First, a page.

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Smart spraying with Wilhelm Wagner

07th August 2013

Changes in coating technology are calling for smarter and more advanced paint application equipment for marine and offshore structures

Smart spraying with Wilhelm Wagner
Higher paint viscosities means technology used in coatings applications has had to adapt

Offshore and marine structures are exposed to highly aggressive environments, which provide a severe test of the coatings used on their exterior and interior components. 

The coatings technologies used to provide the corrosion protection to meet these environments have various proprieties.  These have generally moved to high and ultra-high solids ranging from 80 to 100 per cent solids materials, solvent free, and possessing an extremely short pot life - sometimes just minutes and even seconds of pot life.

 

Coatings technologies driving equipment changes

 

As coatings technology has advanced, equipment used to apply coatings has also had to evolve.   The function of the equipment is to process the material and provide the coatings applicator with a consistent and effective flow of material. Equipment nowadays has to meet the requirements of higher paint viscosities and the challenges posed by both single and plural component paint applications.   

 

The challenge of overcoming the higher viscosities and their associated pressure losses is accomplished by various means. Typically higher operating pressures and heating systems are used to reduce the viscosity without the addition of solvents.

Currently, there are two categories of equipment used in coatings application - single component systems and dual component systems.

 

Single component systems

 

Single components systems are typically used for two types of paint application. Firstly, they can be used to apply coatings that do not consist of more than one component. Secondly, they can be used for dual component paints that, when mixed together, have a pot life or reaction time slow enough to spray through the system before the pot life has been exceeded.   Once completed, this system can be cleaned with the proper cleaning agent, a solvent or water. 

 

These systems can also be modified to meet certain application requirements.  Such modifications can include a hopper or tank to feed the paint into the fluid section of the pump if it is too viscous. Additionally, the pump can be mounted on to an elevator or ram-style frame to drop into a container to ease the paint into the fluid section of the pump.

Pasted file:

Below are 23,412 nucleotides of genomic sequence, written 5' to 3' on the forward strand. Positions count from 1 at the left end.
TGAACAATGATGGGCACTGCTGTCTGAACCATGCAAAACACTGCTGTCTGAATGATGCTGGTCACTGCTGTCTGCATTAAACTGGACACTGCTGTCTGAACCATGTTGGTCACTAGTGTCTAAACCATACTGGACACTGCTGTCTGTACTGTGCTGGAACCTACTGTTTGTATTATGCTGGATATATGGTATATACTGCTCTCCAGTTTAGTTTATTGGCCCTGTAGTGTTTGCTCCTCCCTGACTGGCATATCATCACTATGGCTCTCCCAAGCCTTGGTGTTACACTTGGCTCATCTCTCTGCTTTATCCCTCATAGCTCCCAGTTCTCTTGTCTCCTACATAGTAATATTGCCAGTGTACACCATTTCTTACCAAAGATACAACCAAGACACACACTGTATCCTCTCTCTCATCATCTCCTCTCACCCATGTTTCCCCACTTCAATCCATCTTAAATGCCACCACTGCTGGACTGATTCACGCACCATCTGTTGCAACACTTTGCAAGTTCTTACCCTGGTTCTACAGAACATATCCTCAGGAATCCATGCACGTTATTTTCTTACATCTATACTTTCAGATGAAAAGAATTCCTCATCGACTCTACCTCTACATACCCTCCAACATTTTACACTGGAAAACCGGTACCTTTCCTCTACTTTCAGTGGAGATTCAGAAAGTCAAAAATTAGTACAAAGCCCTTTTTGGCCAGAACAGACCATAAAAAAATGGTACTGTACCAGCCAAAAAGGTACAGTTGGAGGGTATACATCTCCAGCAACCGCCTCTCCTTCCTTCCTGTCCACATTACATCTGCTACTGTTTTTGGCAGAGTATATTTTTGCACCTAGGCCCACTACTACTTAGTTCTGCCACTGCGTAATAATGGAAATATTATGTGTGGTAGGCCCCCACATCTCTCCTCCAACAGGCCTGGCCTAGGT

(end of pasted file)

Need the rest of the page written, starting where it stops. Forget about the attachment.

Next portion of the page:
Additionally, these systems can be supplied with a flow heater to lower the viscosity of the paint to support its efficient transfer from spray device to substrate.

 

Dual component systems

 

Dual component systems are a method of coating application in which two-component, catalysed coatings are mixed proportionately and automatically by the spray equipment system.  Dual component is used to spray very high and 100 percent solids coatings with pot lives that are very short and fast reaction times that do not allow for the use of single component systems.

 

These systems are designed to deliver the dual component materials separately to a mixing station that is convenient for the applicator.  At this point, the two materials are combined and mixed, and then delivered to the spray device.   An additional advantage of this system is that the two materials are mixed only at the point closest to the application; this reduces the waste of useable material and use of cleaning solvents required at the end of an application.

 

Dual component systems consist of several different configurations.  There are three basic design options; fixed ratio proportioning, variable ratio mechanical proportioning and electronically-controlled proportioning.    

 

Fixed ratio proportioning is a system configuration that is only able to deliver the paint in a component ratio such as 1:1 or 2:1.  These systems can be configured to achieve different ratios by changing the fluid section.

 

Variable ratio mechanical proportioning is a system configured to allow for a ratio to be set with the fluid section mechanically locked in place.  Later, the ratio can be changed by unlocking the fluid section and moving it to a different position.   Some of these systems still require the changing of the fluid section to achieve different ratios.

 

Variable ratio electronically-controlled proportioning allows for different ratios to be achieved by changing the settings on an electronic control panel that operates the system’s functions.

 

Additional equipment required for a dual component system to process the paints include but is not limited to storage containers that control material temperatures and environmental requirements of the coating specification and heating systems that process the paints in preparation for mixing and applying to the substrate. There will be many options available to meet the requirements of each particular application.  Working with material and equipment suppliers to match the specific needs of the application is critical to achieving a proper solution in a corrosion protection project.

 

This article was written by John Berry, general director of sales for Wiwa LP, Latin America.